Should brands enter into the increasingly weird space of internet and meme culture for marketing purposes? Panelists offered differing opinions at ‘Wacko World and the Rise of Memelord Brands,’ but agreed that unless those brands are willing to use alternative metrics for success while giving up creative control to the content creators they employ, it’s likely to be an ineffective marketing tool.

Sarah Rabia, global director of cultural strategy at TBWA Backslash, was joined by Snap’s camera platform brand manager Amelia Hall, Brad Zeff, chief strategy officer and general counsel at GIPHY as well as meme creator and media personality, Ka5sh.

Hall suggested that brands can have a meaningful role as patrons of content-creators in weird meme communities, but it comes with inherent risk.

“There’s risk involved. You’re kind of putting your brand in the hands of a 20-something-year-old…but I think that brands need to realize that if they [want to be] embedded into these communities that they kind of need to give the reins up a little bit,” said Hall.

“As communication becomes increasingly more 1:1 and people become skeptical about the ‘influencer industrial complex,’ and sponsored content and broadcasting Facebook… all this kind of broadcast-oriented social platforms vs. narrowcasting, which is what’s happening in DMs and Snapchat and iMessage…how do brands even determine the amount of share of voice you’re commanding when it’s happening in those behind-the-scenes spaces? That’s going to be a big question that lots of platforms will need to solve.”

“How do we guarantee that a brand will have their content seen or used in a conversational context when measurement is increasingly difficult?” Hall asked, rhetorically. 

Brad Zeff of GIPHY shared similar thoughts on measurement.

“You might not be able to measure it in terms of a specific, ‘you spent x amount of dollars and got 2x back.’ I think there needs to be a commitment from brands that, there’s a place for direct-response and there’s a place where, if you want to exist and be let into people’s bedrooms then you need to create cool content that doesn’t have ‘tune in’ all over it and huge logos.”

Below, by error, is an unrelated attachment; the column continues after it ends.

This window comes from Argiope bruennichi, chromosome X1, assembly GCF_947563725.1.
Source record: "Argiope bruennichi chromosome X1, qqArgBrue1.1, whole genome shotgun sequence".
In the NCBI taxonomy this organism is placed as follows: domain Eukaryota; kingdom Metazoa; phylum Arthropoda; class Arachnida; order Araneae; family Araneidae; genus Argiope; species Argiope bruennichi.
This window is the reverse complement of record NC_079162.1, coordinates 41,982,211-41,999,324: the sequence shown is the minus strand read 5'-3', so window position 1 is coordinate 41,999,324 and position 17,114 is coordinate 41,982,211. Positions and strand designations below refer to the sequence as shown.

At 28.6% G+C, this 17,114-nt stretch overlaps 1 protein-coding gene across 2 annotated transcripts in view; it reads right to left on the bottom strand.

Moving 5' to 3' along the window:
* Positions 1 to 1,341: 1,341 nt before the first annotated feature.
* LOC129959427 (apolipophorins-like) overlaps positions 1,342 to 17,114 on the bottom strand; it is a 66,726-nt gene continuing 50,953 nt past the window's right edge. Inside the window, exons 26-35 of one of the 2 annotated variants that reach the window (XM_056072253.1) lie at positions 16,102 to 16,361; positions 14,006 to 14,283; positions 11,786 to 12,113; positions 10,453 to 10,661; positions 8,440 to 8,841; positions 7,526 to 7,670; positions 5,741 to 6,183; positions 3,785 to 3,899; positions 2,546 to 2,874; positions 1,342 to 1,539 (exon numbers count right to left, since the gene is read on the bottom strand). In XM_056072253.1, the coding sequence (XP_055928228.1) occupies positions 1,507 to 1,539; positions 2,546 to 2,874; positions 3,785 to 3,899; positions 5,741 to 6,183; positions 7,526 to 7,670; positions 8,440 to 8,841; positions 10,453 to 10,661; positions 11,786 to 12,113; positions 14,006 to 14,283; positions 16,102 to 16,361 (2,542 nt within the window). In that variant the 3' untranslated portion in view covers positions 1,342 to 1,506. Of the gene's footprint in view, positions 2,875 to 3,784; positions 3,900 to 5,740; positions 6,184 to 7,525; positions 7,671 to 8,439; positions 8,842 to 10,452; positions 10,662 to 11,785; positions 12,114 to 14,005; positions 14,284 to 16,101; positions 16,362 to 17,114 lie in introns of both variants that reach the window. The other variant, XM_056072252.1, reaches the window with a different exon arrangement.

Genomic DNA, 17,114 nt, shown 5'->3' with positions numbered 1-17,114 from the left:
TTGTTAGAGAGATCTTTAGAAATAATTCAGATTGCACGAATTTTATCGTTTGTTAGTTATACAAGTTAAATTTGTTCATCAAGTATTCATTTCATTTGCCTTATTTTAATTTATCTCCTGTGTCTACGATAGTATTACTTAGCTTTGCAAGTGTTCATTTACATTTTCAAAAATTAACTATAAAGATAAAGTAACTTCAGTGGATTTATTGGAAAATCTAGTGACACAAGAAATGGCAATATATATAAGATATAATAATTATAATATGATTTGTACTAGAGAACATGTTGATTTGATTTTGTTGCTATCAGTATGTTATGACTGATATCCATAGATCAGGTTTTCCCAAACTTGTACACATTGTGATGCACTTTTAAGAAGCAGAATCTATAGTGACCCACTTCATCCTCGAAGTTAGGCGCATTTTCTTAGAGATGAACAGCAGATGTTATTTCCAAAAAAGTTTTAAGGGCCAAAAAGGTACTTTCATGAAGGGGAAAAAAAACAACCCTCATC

“Let the creators be the creators for the sake of creating interesting things and do it in a way that dissociates somewhat from traditional ROI. If that really is the path. If in the end, it’s ‘click here to buy this,’ that actually doesn’t work. That will ruin it, and so, there’s an opportunity for brands but they actually have to know who they are and subsidize creativity,” said Zeff.

“Brands are going to be around, so why don’t we just push that a new direction,” said Zeff. “As a practical matter, brands are everywhere where ‘Wacko World’ exists…it is inevitable, and brands are part of our culture,” Zeff continued, “What we don’t want is brands who just think that they’re part of our tribe when they’re really not. I see a huge opportunity for brands right now…there’s a blurry line between what a brand is and what a person is; brands are becoming more like people and people are becoming more like brands.”

“The fundamental challenge… and this is a tricky one: If I’m a brand and we know that the momentum is going toward more privacy and more 1:1 communication, how can brands be a part of that?”

Zeff’s advice to brands who want to tap into memes and internet humor is to “not treat every interaction like a transaction. You actually have to have an identity outside of trying to sell shit.”

Ka5sh provided a different perspective as a content creator and firm fixture within these meme communities.

“Brands will never be a part of meme culture or internet culture, they’ll always be outliers. Most of the time it sounds like, ‘Hey fellow millennials, how do you do?’”

“I think for 99 percent of the time when a brand gets ahold of a meme it ends it,” said Ka5sh. “Anytime Wendy’s or Burger King or Target, Walmart, Netflix… any brand, gets ahold of a meme format that was sort of popular…they cut the shelf-life of it in half. No one wants to participate with it, it’s like your dad just got in on the joke.”